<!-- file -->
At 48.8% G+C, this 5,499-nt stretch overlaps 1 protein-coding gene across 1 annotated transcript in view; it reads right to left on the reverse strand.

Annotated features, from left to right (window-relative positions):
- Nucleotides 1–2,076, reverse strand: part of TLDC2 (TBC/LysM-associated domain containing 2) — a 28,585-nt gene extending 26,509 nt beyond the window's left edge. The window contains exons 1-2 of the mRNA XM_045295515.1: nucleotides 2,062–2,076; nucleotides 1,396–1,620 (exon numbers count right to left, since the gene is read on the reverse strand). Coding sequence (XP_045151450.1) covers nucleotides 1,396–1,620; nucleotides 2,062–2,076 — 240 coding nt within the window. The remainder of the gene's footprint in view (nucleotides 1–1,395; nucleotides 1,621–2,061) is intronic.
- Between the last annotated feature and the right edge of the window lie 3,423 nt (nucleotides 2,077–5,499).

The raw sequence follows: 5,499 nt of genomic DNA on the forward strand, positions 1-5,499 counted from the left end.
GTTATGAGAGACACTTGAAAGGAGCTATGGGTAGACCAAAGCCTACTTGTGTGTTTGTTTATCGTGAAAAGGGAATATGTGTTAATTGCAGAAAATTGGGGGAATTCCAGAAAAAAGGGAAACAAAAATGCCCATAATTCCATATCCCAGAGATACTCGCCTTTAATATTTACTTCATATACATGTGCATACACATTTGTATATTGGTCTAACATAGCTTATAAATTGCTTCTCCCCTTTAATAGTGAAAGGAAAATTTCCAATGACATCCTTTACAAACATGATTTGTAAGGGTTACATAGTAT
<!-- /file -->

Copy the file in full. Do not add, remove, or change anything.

At 48.8% G+C, this 5,499-nt stretch overlaps 1 protein-coding gene across 1 annotated transcript in view; it reads right to left on the reverse strand.

Annotated features, from left to right (window-relative positions):
- Nucleotides 1–2,076, reverse strand: part of TLDC2 (TBC/LysM-associated domain containing 2) — a 28,585-nt gene extending 26,509 nt beyond the window's left edge. The window contains exons 1-2 of the mRNA XM_045295515.1: nucleotides 2,062–2,076; nucleotides 1,396–1,620 (exon numbers count right to left, since the gene is read on the reverse strand). Coding sequence (XP_045151450.1) covers nucleotides 1,396–1,620; nucleotides 2,062–2,076 — 240 coding nt within the window. The remainder of the gene's footprint in view (nucleotides 1–1,395; nucleotides 1,621–2,061) is intronic.
- Between the last annotated feature and the right edge of the window lie 3,423 nt (nucleotides 2,077–5,499).

The raw sequence follows: 5,499 nt of genomic DNA on the forward strand, positions 1-5,499 counted from the left end.
GTTATGAGAGACACTTGAAAGGAGCTATGGGTAGACCAAAGCCTACTTGTGTGTTTGTTTATCGTGAAAAGGGAATATGTGTTAATTGCAGAAAATTGGGGGAATTCCAGAAAAAAGGGAAACAAAAATGCCCATAATTCCATATCCCAGAGATACTCGCCTTTAATATTTACTTCATATACATGTGCATACACATTTGTATATTGGTCTAACATAGCTTATAAATTGCTTCTCCCCTTTAATAGTGAAAGGAAAATTTCCAATGACATCCTTTACAAACATGATTTGTAAGGGTTACATAGTAT